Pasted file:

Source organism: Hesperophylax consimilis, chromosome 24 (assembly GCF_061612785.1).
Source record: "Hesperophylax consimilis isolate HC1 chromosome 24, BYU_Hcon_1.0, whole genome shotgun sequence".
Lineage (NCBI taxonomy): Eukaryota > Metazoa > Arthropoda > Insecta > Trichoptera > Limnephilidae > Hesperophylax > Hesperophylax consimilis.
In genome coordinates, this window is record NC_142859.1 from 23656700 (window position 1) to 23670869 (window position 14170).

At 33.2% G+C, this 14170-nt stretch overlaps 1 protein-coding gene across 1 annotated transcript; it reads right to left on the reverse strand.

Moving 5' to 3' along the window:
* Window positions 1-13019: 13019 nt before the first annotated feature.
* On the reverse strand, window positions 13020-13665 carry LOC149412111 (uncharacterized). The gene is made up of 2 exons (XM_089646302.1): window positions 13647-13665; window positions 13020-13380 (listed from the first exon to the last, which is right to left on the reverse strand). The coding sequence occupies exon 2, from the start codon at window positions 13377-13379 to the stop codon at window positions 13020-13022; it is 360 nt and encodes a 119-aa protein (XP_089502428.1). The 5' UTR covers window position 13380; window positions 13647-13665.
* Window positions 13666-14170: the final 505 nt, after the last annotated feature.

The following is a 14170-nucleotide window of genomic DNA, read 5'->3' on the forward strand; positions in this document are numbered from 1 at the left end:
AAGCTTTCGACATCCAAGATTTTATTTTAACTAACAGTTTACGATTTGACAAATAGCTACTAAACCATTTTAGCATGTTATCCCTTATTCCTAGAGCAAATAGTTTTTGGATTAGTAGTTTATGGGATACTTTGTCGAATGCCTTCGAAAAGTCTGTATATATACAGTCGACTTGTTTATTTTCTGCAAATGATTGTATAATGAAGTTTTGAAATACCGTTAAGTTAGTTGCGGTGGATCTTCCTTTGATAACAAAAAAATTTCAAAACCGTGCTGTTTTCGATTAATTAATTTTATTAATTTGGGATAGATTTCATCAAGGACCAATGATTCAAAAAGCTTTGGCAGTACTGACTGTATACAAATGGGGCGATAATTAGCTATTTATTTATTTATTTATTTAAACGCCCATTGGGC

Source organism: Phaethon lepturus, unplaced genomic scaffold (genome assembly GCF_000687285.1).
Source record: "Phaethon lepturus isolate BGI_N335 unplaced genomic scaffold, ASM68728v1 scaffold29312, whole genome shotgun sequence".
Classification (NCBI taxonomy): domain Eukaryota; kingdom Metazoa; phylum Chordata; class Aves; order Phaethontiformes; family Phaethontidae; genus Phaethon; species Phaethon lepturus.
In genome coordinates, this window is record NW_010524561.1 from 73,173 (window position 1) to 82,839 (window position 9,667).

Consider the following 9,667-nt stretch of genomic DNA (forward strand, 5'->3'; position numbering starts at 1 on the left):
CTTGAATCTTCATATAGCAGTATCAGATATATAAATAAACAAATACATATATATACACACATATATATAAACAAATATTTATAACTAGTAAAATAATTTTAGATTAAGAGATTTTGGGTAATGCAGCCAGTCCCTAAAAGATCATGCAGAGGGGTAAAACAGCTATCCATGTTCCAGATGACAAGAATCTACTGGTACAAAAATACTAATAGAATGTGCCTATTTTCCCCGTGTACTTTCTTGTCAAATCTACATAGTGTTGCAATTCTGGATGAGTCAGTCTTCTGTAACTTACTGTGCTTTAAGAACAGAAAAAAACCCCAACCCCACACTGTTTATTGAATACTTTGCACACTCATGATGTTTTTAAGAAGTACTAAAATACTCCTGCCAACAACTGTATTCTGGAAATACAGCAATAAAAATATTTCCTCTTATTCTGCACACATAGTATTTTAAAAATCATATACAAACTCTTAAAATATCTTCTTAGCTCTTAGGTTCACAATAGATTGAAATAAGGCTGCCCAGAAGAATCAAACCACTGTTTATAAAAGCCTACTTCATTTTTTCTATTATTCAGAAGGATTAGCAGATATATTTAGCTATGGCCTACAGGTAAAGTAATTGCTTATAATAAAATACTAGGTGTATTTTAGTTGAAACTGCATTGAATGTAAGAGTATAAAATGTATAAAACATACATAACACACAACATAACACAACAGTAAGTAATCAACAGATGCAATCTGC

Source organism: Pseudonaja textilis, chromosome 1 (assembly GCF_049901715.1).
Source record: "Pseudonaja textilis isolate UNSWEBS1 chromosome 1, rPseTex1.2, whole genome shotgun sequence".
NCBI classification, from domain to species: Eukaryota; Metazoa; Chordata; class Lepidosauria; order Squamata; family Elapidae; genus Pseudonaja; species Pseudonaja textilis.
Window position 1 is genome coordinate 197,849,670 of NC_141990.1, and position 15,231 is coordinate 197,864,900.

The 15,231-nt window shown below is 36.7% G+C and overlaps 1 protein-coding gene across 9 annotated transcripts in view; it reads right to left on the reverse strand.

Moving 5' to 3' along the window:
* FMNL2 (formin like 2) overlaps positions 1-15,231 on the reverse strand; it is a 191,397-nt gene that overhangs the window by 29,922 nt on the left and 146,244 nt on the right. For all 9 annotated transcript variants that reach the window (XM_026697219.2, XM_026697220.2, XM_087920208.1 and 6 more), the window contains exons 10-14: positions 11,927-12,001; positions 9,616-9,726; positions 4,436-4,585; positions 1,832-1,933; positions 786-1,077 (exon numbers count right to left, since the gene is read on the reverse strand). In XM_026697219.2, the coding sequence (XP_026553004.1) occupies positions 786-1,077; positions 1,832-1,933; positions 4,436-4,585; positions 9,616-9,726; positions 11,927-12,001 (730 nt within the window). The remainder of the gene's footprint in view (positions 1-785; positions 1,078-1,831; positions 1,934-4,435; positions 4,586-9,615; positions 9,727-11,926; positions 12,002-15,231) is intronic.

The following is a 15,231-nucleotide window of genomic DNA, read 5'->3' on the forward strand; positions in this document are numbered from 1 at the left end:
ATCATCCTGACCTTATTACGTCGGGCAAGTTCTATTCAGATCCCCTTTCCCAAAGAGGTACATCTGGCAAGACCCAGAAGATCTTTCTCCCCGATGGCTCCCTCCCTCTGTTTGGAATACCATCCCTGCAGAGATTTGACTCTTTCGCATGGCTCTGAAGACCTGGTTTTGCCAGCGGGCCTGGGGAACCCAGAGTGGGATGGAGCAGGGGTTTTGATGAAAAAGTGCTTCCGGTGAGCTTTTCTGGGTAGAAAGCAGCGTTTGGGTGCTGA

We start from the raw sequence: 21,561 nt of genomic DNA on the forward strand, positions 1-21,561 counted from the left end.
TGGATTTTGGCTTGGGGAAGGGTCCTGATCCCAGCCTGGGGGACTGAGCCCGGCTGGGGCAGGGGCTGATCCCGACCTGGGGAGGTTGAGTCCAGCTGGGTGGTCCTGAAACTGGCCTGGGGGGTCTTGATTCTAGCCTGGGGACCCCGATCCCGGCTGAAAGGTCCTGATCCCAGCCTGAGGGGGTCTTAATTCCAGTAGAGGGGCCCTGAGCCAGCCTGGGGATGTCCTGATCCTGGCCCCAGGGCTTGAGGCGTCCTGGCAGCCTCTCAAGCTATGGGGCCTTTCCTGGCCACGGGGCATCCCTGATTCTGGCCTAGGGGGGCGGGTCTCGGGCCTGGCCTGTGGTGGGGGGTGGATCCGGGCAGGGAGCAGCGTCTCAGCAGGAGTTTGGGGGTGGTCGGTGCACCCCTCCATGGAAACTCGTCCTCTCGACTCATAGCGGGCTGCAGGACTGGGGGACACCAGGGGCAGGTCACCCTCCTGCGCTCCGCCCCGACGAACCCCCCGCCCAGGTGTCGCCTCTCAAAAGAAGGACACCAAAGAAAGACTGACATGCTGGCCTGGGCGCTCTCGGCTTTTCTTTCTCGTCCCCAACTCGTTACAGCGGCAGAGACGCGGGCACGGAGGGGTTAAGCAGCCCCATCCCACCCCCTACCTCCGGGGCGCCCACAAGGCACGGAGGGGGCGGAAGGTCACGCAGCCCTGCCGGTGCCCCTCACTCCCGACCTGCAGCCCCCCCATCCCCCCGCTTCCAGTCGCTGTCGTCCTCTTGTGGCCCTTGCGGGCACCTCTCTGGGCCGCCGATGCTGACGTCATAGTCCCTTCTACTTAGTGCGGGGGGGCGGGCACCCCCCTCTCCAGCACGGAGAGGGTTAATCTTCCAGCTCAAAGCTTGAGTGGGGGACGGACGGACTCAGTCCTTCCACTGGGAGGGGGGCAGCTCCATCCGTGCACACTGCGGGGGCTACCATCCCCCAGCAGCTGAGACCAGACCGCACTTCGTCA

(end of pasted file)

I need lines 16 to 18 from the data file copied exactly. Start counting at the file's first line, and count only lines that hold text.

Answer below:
Consider the following 9,667-nt stretch of genomic DNA (forward strand, 5'->3'; position numbering starts at 1 on the left):
CTTGAATCTTCATATAGCAGTATCAGATATATAAATAAACAAATACATATATATACACACATATATATAAACAAATATTTATAACTAGTAAAATAATTTTAGATTAAGAGATTTTGGGTAATGCAGCCAGTCCCTAAAAGATCATGCAGAGGGGTAAAACAGCTATCCATGTTCCAGATGACAAGAATCTACTGGTACAAAAATACTAATAGAATGTGCCTATTTTCCCCGTGTACTTTCTTGTCAAATCTACATAGTGTTGCAATTCTGGATGAGTCAGTCTTCTGTAACTTACTGTGCTTTAAGAACAGAAAAAAACCCCAACCCCACACTGTTTATTGAATACTTTGCACACTCATGATGTTTTTAAGAAGTACTAAAATACTCCTGCCAACAACTGTATTCTGGAAATACAGCAATAAAAATATTTCCTCTTATTCTGCACACATAGTATTTTAAAAATCATATACAAACTCTTAAAATATCTTCTTAGCTCTTAGGTTCACAATAGATTGAAATAAGGCTGCCCAGAAGAATCAAACCACTGTTTATAAAAGCCTACTTCATTTTTTCTATTATTCAGAAGGATTAGCAGATATATTTAGCTATGGCCTACAGGTAAAGTAATTGCTTATAATAAAATACTAGGTGTATTTTAGTTGAAACTGCATTGAATGTAAGAGTATAAAATGTATAAAACATACATAACACACAACATAACACAACAGTAAGTAATCAACAGATGCAATCTGC

Source organism: Pseudonaja textilis, chromosome 1 (assembly GCF_049901715.1).